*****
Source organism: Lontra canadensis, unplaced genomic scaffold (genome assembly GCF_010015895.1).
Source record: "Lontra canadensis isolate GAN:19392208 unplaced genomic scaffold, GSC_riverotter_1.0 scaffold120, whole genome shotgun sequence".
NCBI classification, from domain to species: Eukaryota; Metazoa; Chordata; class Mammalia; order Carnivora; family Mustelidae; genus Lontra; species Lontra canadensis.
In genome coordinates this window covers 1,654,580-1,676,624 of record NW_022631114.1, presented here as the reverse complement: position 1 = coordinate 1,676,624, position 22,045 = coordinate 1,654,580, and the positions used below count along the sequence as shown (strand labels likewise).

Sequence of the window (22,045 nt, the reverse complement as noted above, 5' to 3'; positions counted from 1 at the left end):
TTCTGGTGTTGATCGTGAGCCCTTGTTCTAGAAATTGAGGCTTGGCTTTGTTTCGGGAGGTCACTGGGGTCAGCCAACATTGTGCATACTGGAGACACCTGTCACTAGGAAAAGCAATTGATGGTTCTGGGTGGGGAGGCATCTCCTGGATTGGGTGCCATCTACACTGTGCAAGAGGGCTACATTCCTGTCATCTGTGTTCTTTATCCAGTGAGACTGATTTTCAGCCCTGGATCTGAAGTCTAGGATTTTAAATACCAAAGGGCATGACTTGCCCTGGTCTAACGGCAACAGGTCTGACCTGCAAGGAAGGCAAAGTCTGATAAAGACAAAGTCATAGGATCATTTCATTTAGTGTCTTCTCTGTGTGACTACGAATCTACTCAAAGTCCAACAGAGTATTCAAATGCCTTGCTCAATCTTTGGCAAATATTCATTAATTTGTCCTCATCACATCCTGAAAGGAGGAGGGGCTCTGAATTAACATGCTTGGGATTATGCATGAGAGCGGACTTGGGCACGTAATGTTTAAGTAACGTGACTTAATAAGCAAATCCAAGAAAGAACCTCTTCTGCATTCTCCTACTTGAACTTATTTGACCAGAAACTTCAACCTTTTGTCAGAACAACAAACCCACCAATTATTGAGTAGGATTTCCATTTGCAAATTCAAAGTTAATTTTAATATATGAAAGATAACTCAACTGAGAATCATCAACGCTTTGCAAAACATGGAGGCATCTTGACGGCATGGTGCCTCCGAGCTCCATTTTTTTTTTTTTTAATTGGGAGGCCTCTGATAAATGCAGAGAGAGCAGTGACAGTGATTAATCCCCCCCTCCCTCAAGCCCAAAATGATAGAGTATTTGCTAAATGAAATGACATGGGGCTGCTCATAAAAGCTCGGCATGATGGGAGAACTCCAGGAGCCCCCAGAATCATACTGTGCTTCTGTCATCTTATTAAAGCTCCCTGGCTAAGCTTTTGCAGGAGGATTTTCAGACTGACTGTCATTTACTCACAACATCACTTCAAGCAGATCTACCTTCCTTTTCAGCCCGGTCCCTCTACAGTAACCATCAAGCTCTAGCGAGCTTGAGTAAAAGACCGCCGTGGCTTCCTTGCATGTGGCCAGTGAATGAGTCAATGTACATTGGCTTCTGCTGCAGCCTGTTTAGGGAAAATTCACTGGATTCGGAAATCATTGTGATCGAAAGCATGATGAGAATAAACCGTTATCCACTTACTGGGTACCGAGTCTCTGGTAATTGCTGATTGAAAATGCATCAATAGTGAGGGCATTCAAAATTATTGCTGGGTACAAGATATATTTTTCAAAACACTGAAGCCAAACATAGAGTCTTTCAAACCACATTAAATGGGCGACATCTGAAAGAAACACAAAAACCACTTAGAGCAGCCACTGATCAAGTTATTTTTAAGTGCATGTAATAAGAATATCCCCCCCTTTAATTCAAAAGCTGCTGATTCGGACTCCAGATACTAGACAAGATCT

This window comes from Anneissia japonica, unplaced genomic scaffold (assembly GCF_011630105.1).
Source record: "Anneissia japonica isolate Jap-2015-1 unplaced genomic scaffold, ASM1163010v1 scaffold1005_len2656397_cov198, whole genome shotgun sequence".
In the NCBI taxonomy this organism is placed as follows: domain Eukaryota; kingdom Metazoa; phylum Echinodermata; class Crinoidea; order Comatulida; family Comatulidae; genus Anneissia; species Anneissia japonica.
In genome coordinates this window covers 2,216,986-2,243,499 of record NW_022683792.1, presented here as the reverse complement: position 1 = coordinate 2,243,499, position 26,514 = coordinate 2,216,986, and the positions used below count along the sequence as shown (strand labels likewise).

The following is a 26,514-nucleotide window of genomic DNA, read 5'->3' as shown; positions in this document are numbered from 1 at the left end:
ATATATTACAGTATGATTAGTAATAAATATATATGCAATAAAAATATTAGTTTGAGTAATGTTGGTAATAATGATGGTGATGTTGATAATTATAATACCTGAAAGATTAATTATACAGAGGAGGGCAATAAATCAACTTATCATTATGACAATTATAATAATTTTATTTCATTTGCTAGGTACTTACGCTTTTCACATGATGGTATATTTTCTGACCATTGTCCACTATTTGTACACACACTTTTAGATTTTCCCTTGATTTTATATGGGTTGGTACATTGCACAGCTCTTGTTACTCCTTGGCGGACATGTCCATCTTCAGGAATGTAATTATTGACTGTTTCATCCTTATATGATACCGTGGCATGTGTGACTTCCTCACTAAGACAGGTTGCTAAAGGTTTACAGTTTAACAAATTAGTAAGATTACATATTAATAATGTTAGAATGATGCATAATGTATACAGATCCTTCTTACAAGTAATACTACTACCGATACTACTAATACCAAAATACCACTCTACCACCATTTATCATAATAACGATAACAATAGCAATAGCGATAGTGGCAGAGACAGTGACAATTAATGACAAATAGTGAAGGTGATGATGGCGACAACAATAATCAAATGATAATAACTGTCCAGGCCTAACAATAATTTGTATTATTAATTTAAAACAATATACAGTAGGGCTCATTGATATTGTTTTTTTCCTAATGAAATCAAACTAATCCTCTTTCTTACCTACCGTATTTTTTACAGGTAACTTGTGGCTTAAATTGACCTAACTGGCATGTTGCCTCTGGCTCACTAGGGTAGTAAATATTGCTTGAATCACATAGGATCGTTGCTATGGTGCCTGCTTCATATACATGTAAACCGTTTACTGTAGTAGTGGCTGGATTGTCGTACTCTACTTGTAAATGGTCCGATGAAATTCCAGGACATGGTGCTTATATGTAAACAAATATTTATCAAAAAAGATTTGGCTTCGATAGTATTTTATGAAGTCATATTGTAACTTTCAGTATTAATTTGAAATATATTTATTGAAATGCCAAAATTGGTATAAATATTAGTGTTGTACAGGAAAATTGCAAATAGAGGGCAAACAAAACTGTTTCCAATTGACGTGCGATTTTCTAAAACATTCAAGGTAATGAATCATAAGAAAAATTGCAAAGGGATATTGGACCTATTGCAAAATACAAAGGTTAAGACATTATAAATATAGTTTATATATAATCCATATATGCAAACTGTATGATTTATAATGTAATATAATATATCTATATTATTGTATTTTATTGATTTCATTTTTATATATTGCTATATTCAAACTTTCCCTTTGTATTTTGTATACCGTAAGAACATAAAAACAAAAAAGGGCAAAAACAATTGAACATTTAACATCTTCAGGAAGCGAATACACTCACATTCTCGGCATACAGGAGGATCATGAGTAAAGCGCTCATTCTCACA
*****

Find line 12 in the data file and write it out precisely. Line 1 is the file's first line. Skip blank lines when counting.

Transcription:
ATATATTACAGTATGATTAGTAATAAATATATATGCAATAAAAATATTAGTTTGAGTAATGTTGGTAATAATGATGGTGATGTTGATAATTATAATACCTGAAAGATTAATTATACAGAGGAGGGCAATAAATCAACTTATCATTATGACAATTATAATAATTTTATTTCATTTGCTAGGTACTTACGCTTTTCACATGATGGTATATTTTCTGACCATTGTCCACTATTTGTACACACACTTTTAGATTTTCCCTTGATTTTATATGGGTTGGTACATTGCACAGCTCTTGTTACTCCTTGGCGGACATGTCCATCTTCAGGAATGTAATTATTGACTGTTTCATCCTTATATGATACCGTGGCATGTGTGACTTCCTCACTAAGACAGGTTGCTAAAGGTTTACAGTTTAACAAATTAGTAAGATTACATATTAATAATGTTAGAATGATGCATAATGTATACAGATCCTTCTTACAAGTAATACTACTACCGATACTACTAATACCAAAATACCACTCTACCACCATTTATCATAATAACGATAACAATAGCAATAGCGATAGTGGCAGAGACAGTGACAATTAATGACAAATAGTGAAGGTGATGATGGCGACAACAATAATCAAATGATAATAACTGTCCAGGCCTAACAATAATTTGTATTATTAATTTAAAACAATATACAGTAGGGCTCATTGATATTGTTTTTTTCCTAATGAAATCAAACTAATCCTCTTTCTTACCTACCGTATTTTTTACAGGTAACTTGTGGCTTAAATTGACCTAACTGGCATGTTGCCTCTGGCTCACTAGGGTAGTAAATATTGCTTGAATCACATAGGATCGTTGCTATGGTGCCTGCTTCATATACATGTAAACCGTTTACTGTAGTAGTGGCTGGATTGTCGTACTCTACTTGTAAATGGTCCGATGAAATTCCAGGACATGGTGCTTATATGTAAACAAATATTTATCAAAAAAGATTTGGCTTCGATAGTATTTTATGAAGTCATATTGTAACTTTCAGTATTAATTTGAAATATATTTATTGAAATGCCAAAATTGGTATAAATATTAGTGTTGTACAGGAAAATTGCAAATAGAGGGCAAACAAAACTGTTTCCAATTGACGTGCGATTTTCTAAAACATTCAAGGTAATGAATCATAAGAAAAATTGCAAAGGGATATTGGACCTATTGCAAAATACAAAGGTTAAGACATTATAAATATAGTTTATATATAATCCATATATGCAAACTGTATGATTTATAATGTAATATAATATATCTATATTATTGTATTTTATTGATTTCATTTTTATATATTGCTATATTCAAACTTTCCCTTTGTATTTTGTATACCGTAAGAACATAAAAACAAAAAAGGGCAAAAACAATTGAACATTTAACATCTTCAGGAAGCGAATACACTCACATTCTCGGCATACAGGAGGATCATGAGTAAAGCGCTCATTCTCACA